I’m in the midst of final tweaks on a book; the tweaks are based on beta read feedback and my wife’s; which is, of course, always right.

For the past couple of days I’ve been struggling to resolve some plot issues that were raised, but really, this isn’t any different from any job where a person has to resolve problems creatively. I remember that some operations orders for various missions required innovative thinking. One direct action target my A-Team was assigned required a lot of “thinking outside the box” a term I don’t like, because THERE IS NO BOX. So that’s the first of the 5 ways:

  1. There is no box. If you think you are constrained by rules, by precedent, by your capabilities, you’ve already failed. You can aim high and miss, or you can shoot low and hit, but the high miss is better than the low hit.
  2. Don’t ignore the obvious. Sometimes I get too smart for my own good. I was just struggling with a plot problem, trying to figure out how to get two characters to meet and exchange information. And in that sentence was my flaw. The key was they had to exchange information; they didn’t have to actually meet. But I was so caught up on them meeting, I was twisting the scene into a knot, when the solution was easy: just call.
  3. Trust your subconscious. As a writer of over 60 books, I trust my subconscious more and more. There is something to be said for gut instinct. Does it feel right? Does it feel wrong? My theory on this, which might be called sixth sense, is that your brain actually is processing the problem, you’re just not aware of all the processing. And you often don’t get the message right away in words or a vision; it comes in the form of emotion. Grab onto the emotion and follow it to the words or the vision.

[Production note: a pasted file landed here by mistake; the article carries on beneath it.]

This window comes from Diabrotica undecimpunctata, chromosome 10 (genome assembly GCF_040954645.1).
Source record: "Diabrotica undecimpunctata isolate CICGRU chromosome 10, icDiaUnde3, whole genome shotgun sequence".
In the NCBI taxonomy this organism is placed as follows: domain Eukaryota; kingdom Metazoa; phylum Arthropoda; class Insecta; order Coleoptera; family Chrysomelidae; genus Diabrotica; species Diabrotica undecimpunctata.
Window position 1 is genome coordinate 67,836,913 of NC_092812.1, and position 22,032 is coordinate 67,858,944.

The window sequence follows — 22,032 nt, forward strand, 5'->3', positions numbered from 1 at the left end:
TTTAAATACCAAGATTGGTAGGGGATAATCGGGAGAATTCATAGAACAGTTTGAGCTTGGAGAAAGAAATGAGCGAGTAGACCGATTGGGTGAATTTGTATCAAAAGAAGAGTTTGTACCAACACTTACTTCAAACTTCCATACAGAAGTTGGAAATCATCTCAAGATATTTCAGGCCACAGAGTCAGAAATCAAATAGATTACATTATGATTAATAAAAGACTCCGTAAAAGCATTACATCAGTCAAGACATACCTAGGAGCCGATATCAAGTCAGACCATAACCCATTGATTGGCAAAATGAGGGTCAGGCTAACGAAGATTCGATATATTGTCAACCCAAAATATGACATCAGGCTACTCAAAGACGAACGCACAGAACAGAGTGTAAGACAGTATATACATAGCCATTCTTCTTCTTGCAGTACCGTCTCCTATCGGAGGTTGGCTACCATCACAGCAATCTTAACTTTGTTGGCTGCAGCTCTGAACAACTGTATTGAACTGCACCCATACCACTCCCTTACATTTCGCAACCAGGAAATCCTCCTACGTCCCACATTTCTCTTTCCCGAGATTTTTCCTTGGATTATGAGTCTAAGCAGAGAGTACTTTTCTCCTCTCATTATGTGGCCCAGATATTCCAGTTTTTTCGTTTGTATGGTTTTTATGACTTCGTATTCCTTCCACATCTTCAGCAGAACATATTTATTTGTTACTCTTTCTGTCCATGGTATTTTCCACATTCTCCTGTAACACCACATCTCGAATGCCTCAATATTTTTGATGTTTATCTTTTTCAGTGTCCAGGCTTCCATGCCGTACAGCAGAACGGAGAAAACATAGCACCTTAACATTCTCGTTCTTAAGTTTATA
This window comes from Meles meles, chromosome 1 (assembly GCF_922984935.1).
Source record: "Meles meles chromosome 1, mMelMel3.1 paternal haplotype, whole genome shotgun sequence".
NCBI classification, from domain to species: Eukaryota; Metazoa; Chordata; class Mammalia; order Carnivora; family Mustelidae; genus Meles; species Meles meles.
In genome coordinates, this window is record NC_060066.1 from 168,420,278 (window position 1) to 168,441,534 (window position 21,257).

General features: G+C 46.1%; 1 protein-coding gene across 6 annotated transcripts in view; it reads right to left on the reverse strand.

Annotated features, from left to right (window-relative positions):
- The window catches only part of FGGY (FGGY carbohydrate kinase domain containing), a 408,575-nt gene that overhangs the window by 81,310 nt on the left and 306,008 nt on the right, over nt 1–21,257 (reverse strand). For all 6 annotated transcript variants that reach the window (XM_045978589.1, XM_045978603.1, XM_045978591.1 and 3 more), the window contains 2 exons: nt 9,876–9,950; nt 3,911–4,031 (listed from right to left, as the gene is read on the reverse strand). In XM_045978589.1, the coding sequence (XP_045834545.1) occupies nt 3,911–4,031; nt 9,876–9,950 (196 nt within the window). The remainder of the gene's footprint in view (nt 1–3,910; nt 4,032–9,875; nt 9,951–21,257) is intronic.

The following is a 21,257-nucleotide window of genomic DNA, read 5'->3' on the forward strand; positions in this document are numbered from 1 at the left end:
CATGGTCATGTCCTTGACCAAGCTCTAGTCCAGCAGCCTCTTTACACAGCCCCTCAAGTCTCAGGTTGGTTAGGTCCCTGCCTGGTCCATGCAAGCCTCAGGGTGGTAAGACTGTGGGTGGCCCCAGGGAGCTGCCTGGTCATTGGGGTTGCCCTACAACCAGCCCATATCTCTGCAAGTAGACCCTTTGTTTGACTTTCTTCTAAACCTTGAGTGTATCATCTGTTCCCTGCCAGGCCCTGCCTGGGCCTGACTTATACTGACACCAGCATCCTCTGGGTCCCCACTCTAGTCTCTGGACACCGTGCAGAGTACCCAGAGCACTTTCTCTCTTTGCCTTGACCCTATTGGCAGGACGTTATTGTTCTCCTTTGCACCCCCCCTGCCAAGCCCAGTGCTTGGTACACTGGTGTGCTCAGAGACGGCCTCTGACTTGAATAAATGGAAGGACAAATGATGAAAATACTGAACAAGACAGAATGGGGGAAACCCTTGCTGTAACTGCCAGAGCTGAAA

4. WDW_B&N copyAsk for help. Even if it’s from someone who isn’t in your creative field. In fact, because they don’t know all your “boxes” they often can give advice you wouldn’t even consider. I call this HALO; jumping in from a high altitude where a person can see the entire picture on the ground, but not be on the ground mired in the problem. They have a different perspective. It’s how I’ve taken my Who Dares Wins program into diverse organizations ranging from an IT start-up in Silicon Valley, to a Fortune 100 company in Mexico City, to a Nursing program at a major university, and so on. The details are often different, but they all have many things in common; primarily people.
  5. Listen to advice. This is a hard one; creative people tend to be rather proprietary. And part of this is being open to advice from places you might not expect it. Everyone has something valuable to share. I often find that some advice I get doesn’t seem to apply at all; until I process it and drop my prejudices against it. Then, it’s often right on target.

BURNERS(Bob_Deb_TN)Those are just ways I function creatively. What about you? What do you do? One that just occurs to me now, as I sit in my hotel room cooling down from my trip to the fitness center, is that I am a big believer in physical activity to stimulate the brain. I figured out the “call don’t meet” while running.

And coming very soon (6 October): burners.